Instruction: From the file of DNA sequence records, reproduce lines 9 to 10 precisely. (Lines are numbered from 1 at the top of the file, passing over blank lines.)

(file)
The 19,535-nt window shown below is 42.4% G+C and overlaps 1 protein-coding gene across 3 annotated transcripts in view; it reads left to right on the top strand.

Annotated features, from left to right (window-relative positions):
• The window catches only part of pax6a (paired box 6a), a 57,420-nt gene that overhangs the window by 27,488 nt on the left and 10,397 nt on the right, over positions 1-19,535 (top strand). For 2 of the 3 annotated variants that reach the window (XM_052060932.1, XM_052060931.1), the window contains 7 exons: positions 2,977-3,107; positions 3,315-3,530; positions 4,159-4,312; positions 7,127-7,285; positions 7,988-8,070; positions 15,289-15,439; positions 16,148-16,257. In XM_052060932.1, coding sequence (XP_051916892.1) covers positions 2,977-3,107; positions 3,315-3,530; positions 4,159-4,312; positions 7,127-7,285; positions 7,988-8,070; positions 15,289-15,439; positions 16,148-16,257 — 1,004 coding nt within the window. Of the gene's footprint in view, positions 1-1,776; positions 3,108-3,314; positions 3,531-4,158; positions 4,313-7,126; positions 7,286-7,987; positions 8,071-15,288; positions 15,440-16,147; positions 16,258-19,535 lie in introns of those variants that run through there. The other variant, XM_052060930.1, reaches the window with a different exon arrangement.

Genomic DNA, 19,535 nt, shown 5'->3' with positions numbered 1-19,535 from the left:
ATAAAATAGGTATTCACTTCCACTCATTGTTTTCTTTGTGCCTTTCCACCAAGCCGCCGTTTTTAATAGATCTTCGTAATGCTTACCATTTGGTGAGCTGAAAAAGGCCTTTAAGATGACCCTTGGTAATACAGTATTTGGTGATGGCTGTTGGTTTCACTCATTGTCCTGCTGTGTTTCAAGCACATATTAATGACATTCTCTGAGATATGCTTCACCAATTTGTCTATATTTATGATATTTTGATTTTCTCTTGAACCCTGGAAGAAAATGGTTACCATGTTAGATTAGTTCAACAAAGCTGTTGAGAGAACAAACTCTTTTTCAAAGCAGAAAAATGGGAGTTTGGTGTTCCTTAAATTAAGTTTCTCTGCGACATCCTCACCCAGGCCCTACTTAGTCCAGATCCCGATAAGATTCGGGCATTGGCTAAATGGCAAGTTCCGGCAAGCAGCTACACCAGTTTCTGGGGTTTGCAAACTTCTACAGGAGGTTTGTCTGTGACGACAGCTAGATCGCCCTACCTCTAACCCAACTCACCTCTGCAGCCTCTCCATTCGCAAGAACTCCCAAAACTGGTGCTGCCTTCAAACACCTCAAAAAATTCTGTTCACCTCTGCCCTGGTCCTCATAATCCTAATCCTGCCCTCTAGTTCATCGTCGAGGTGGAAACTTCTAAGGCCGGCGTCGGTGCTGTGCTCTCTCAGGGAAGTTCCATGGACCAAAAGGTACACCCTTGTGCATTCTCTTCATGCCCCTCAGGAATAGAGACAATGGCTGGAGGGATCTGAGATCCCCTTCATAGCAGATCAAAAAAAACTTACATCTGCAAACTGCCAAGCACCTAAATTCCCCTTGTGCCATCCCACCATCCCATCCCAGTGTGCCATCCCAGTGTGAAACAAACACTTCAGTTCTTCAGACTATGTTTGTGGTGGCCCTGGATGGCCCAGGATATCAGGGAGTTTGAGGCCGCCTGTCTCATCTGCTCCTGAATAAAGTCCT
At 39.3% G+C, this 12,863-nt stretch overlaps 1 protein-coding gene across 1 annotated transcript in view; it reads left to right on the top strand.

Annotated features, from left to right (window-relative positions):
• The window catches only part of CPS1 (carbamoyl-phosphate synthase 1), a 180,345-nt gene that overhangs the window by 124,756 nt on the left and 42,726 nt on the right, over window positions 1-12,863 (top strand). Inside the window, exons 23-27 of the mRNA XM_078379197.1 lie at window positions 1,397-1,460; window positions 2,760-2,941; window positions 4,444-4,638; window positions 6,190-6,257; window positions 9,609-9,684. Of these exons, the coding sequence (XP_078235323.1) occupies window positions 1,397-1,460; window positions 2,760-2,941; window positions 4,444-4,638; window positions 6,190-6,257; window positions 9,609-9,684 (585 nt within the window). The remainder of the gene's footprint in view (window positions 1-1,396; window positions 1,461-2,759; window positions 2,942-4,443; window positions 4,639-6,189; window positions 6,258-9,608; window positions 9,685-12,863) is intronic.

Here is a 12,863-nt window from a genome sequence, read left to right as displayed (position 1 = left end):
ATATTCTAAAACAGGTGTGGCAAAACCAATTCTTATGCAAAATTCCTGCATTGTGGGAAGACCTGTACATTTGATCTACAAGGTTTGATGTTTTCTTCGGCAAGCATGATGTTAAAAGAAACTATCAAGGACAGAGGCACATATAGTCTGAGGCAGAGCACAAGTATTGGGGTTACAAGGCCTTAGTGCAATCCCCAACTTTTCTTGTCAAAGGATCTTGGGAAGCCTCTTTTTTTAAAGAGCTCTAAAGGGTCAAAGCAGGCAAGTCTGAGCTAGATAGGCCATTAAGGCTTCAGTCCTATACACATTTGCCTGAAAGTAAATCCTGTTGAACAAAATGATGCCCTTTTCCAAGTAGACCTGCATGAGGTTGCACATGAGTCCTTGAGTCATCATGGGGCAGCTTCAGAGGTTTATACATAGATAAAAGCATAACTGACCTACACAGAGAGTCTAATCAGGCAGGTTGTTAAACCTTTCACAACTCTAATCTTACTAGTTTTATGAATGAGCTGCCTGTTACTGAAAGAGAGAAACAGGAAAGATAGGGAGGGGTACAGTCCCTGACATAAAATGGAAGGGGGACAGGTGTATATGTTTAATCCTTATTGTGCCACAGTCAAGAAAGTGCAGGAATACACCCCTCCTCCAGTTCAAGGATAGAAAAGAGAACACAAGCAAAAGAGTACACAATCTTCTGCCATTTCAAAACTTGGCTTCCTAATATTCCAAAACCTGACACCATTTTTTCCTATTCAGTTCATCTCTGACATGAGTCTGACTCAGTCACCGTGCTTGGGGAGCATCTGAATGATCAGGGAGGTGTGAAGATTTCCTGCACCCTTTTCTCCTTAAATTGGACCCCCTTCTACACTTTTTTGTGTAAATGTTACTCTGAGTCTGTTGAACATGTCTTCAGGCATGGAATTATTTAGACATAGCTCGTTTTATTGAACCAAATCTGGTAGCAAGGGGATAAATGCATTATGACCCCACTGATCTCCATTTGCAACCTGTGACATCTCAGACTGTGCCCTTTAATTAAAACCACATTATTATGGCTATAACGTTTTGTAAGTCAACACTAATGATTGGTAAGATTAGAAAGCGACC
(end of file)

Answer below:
Here is a 12,863-nt window from a genome sequence, read left to right as displayed (position 1 = left end):
ATATTCTAAAACAGGTGTGGCAAAACCAATTCTTATGCAAAATTCCTGCATTGTGGGAAGACCTGTACATTTGATCTACAAGGTTTGATGTTTTCTTCGGCAAGCATGATGTTAAAAGAAACTATCAAGGACAGAGGCACATATAGTCTGAGGCAGAGCACAAGTATTGGGGTTACAAGGCCTTAGTGCAATCCCCAACTTTTCTTGTCAAAGGATCTTGGGAAGCCTCTTTTTTTAAAGAGCTCTAAAGGGTCAAAGCAGGCAAGTCTGAGCTAGATAGGCCATTAAGGCTTCAGTCCTATACACATTTGCCTGAAAGTAAATCCTGTTGAACAAAATGATGCCCTTTTCCAAGTAGACCTGCATGAGGTTGCACATGAGTCCTTGAGTCATCATGGGGCAGCTTCAGAGGTTTATACATAGATAAAAGCATAACTGACCTACACAGAGAGTCTAATCAGGCAGGTTGTTAAACCTTTCACAACTCTAATCTTACTAGTTTTATGAATGAGCTGCCTGTTACTGAAAGAGAGAAACAGGAAAGATAGGGAGGGGTACAGTCCCTGACATAAAATGGAAGGGGGACAGGTGTATATGTTTAATCCTTATTGTGCCACAGTCAAGAAAGTGCAGGAATACACCCCTCCTCCAGTTCAAGGATAGAAAAGAGAACACAAGCAAAAGAGTACACAATCTTCTGCCATTTCAAAACTTGGCTTCCTAATATTCCAAAACCTGACACCATTTTTTCCTATTCAGTTCATCTCTGACATGAGTCTGACTCAGTCACCGTGCTTGGGGAGCATCTGAATGATCAGGGAGGTGTGAAGATTTCCTGCACCCTTTTCTCCTTAAATTGGACCCCCTTCTACACTTTTTTGTGTAAATGTTACTCTGAGTCTGTTGAACATGTCTTCAGGCATGGAATTATTTAGACATAGCTCGTTTTATTGAACCAAATCTGGTAGCAAGGGGATAAATGCATTATGACCCCACTGATCTCCATTTGCAACCTGTGACATCTCAGACTGTGCCCTTTAATTAAAACCACATTATTATGGCTATAACGTTTTGTAAGTCAACACTAATGATTGGTAAGATTAGAAAGCGACC